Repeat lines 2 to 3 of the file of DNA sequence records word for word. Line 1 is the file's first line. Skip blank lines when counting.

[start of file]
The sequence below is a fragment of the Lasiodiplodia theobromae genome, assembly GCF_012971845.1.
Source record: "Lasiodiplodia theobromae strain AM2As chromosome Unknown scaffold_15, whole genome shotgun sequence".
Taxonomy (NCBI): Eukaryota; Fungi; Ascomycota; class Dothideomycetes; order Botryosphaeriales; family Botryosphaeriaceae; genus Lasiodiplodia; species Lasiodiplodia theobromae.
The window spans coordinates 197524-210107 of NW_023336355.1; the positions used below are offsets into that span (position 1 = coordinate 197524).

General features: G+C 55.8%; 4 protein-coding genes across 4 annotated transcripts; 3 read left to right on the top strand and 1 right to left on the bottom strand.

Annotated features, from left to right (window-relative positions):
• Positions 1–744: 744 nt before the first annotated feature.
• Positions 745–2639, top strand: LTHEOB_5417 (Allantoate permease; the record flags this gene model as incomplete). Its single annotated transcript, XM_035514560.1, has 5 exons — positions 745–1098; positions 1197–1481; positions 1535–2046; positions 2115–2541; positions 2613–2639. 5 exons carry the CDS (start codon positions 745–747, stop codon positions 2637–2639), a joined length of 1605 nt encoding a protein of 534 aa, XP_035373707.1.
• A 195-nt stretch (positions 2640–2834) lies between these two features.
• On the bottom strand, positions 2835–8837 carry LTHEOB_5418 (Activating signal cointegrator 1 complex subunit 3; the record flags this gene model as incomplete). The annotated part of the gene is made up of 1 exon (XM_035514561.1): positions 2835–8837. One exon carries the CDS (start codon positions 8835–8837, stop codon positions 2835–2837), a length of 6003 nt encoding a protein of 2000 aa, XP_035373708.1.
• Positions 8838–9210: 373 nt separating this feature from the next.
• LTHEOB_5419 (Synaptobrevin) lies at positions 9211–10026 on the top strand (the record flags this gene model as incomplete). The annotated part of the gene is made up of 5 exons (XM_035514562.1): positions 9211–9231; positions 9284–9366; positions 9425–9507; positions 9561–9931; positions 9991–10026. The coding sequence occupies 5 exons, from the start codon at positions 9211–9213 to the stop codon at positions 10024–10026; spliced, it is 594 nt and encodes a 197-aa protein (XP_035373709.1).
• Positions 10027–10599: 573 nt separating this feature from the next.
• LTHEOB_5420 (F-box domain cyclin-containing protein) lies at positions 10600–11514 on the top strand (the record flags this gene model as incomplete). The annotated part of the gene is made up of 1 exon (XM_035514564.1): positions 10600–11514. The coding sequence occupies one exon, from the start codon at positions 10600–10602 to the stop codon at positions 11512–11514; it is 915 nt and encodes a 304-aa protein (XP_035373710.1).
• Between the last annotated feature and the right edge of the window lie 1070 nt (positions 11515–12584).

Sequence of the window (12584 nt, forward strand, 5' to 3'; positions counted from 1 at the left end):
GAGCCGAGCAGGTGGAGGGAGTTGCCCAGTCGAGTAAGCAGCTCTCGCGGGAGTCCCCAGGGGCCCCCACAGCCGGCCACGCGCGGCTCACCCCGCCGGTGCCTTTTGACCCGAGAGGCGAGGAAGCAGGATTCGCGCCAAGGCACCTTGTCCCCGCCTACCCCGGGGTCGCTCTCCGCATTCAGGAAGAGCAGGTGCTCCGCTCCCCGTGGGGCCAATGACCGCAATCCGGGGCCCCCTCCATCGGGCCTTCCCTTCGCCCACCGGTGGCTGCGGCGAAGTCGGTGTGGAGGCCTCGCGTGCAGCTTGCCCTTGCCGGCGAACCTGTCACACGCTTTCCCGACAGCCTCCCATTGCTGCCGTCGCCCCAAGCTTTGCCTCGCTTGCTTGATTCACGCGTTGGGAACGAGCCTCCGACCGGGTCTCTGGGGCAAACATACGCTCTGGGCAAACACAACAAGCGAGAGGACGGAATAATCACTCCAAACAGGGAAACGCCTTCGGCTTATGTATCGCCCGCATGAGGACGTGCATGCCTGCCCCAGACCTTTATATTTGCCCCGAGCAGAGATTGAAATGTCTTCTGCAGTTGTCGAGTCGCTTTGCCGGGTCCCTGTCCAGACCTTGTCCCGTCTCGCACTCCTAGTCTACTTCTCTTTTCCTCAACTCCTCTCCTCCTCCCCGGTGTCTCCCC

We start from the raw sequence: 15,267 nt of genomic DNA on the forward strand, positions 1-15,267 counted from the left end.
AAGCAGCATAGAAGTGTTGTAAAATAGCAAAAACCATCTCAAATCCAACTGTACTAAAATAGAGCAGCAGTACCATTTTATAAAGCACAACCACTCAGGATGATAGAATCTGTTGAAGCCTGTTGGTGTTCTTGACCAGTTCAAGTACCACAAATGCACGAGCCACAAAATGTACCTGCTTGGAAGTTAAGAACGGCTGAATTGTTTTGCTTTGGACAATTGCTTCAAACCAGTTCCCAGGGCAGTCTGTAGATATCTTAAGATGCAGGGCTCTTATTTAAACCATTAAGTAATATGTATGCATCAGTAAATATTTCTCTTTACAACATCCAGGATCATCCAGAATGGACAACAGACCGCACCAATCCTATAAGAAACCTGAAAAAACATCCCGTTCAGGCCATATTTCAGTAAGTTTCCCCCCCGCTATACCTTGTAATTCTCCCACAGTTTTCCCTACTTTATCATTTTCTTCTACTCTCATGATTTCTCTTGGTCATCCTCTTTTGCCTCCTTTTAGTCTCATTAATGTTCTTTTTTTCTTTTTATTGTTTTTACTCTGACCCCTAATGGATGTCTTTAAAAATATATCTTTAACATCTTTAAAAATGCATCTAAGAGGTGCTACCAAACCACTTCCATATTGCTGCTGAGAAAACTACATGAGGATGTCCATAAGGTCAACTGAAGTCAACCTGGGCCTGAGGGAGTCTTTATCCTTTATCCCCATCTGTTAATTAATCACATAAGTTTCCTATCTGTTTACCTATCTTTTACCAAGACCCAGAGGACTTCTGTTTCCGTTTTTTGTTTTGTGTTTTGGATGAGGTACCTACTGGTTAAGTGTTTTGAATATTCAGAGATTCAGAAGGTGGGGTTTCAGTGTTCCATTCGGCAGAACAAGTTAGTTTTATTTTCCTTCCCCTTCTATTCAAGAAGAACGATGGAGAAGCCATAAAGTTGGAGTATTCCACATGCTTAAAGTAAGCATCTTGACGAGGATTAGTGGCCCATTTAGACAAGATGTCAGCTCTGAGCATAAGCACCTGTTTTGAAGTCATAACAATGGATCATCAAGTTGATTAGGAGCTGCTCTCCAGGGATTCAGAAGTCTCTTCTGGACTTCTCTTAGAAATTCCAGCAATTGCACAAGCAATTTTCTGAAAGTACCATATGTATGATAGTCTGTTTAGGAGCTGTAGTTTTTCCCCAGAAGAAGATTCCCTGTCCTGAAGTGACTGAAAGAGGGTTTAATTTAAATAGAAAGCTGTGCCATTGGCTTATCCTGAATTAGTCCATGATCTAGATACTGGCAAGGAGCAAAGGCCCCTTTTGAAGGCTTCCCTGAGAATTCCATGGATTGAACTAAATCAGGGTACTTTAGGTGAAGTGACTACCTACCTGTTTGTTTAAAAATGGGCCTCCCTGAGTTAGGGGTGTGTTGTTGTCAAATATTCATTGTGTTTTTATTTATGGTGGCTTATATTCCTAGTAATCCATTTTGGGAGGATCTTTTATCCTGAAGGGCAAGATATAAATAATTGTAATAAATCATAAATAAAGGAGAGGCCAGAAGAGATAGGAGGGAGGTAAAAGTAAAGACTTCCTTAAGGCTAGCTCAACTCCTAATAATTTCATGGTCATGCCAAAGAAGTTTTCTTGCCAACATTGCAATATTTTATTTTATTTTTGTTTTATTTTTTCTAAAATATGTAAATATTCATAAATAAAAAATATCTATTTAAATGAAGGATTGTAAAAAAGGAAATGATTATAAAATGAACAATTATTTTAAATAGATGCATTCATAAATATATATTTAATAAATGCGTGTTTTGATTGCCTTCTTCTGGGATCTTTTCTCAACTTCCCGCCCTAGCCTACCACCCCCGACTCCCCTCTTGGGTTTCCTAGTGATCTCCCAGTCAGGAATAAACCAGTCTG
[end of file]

Source record: "Lasiodiplodia theobromae strain AM2As chromosome Unknown scaffold_15, whole genome shotgun sequence".
Taxonomy (NCBI): Eukaryota; Fungi; Ascomycota; class Dothideomycetes; order Botryosphaeriales; family Botryosphaeriaceae; genus Lasiodiplodia; species Lasiodiplodia theobromae.